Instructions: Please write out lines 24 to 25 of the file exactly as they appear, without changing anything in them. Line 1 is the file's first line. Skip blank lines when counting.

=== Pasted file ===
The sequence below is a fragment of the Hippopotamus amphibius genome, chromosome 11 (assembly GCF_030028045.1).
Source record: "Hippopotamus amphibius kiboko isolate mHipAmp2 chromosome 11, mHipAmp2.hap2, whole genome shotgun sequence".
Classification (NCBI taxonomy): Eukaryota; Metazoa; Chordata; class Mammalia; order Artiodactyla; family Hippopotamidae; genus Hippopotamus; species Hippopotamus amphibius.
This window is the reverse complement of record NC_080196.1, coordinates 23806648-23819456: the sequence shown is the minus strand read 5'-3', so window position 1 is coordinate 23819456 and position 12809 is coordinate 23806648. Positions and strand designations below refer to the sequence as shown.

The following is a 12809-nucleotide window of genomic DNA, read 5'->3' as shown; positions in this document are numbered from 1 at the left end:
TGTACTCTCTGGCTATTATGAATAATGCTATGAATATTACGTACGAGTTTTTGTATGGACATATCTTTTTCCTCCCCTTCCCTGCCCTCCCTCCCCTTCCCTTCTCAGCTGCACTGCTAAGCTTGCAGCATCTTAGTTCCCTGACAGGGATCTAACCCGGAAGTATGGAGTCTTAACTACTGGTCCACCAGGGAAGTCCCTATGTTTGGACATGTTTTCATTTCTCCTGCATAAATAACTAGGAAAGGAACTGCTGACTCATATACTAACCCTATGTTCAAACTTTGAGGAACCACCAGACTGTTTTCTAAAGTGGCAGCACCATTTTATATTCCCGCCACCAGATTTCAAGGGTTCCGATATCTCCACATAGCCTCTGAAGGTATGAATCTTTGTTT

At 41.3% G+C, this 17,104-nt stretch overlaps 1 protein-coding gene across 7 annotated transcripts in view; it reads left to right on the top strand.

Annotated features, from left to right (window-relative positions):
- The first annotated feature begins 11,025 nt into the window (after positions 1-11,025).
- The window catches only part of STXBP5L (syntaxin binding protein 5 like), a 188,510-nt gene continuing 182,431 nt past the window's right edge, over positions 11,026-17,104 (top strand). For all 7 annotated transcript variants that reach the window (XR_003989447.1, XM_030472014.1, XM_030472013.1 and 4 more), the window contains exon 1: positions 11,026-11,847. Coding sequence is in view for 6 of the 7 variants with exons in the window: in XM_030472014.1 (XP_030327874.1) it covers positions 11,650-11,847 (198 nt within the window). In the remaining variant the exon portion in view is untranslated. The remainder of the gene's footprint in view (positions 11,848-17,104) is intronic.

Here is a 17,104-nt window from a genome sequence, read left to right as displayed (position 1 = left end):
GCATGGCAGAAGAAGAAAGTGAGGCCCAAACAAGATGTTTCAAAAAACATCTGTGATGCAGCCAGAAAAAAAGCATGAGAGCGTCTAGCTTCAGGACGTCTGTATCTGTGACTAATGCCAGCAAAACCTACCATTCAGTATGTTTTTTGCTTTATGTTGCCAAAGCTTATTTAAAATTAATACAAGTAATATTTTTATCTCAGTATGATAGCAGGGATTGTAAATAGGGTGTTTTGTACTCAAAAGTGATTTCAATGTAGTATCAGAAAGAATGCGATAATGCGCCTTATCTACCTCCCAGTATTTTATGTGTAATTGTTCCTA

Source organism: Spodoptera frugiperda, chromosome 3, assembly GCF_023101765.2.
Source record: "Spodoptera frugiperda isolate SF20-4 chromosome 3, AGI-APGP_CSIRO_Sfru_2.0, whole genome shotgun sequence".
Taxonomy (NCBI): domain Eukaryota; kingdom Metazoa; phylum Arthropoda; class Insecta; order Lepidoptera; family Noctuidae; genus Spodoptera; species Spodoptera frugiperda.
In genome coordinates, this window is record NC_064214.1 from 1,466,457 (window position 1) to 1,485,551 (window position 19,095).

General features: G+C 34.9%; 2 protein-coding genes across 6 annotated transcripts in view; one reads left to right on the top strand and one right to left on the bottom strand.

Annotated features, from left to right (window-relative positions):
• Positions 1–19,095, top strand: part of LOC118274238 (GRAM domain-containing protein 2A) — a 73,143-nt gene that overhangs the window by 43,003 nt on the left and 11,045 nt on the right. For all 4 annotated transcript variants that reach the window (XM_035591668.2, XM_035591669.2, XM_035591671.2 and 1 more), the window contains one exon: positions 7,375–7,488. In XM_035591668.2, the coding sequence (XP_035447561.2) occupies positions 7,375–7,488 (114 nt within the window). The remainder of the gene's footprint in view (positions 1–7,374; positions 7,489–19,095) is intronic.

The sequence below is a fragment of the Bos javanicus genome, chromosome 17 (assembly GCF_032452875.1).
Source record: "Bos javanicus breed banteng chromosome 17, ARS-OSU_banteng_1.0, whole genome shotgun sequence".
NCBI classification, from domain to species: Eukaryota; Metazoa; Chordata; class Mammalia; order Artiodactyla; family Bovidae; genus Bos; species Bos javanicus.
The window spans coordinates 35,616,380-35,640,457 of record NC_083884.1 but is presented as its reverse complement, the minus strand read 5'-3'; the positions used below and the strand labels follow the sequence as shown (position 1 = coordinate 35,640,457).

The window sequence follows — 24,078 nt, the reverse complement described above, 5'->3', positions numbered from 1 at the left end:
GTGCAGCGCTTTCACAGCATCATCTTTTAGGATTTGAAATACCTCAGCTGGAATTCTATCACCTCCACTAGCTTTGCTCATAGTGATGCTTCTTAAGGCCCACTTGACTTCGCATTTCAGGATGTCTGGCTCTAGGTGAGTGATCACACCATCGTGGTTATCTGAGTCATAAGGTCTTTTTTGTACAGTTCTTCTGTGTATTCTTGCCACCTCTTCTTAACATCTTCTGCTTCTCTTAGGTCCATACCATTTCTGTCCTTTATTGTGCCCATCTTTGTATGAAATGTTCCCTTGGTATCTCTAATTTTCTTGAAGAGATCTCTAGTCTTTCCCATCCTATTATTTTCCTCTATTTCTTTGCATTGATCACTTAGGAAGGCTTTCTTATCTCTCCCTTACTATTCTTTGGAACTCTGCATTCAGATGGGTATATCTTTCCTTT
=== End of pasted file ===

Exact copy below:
The window sequence follows — 24,078 nt, the reverse complement described above, 5'->3', positions numbered from 1 at the left end:
GTGCAGCGCTTTCACAGCATCATCTTTTAGGATTTGAAATACCTCAGCTGGAATTCTATCACCTCCACTAGCTTTGCTCATAGTGATGCTTCTTAAGGCCCACTTGACTTCGCATTTCAGGATGTCTGGCTCTAGGTGAGTGATCACACCATCGTGGTTATCTGAGTCATAAGGTCTTTTTTGTACAGTTCTTCTGTGTATTCTTGCCACCTCTTCTTAACATCTTCTGCTTCTCTTAGGTCCATACCATTTCTGTCCTTTATTGTGCCCATCTTTGTATGAAATGTTCCCTTGGTATCTCTAATTTTCTTGAAGAGATCTCTAGTCTTTCCCATCCTATTATTTTCCTCTATTTCTTTGCATTGATCACTTAGGAAGGCTTTCTTATCTCTCCCTTACTATTCTTTGGAACTCTGCATTCAGATGGGTATATCTTTCCTTT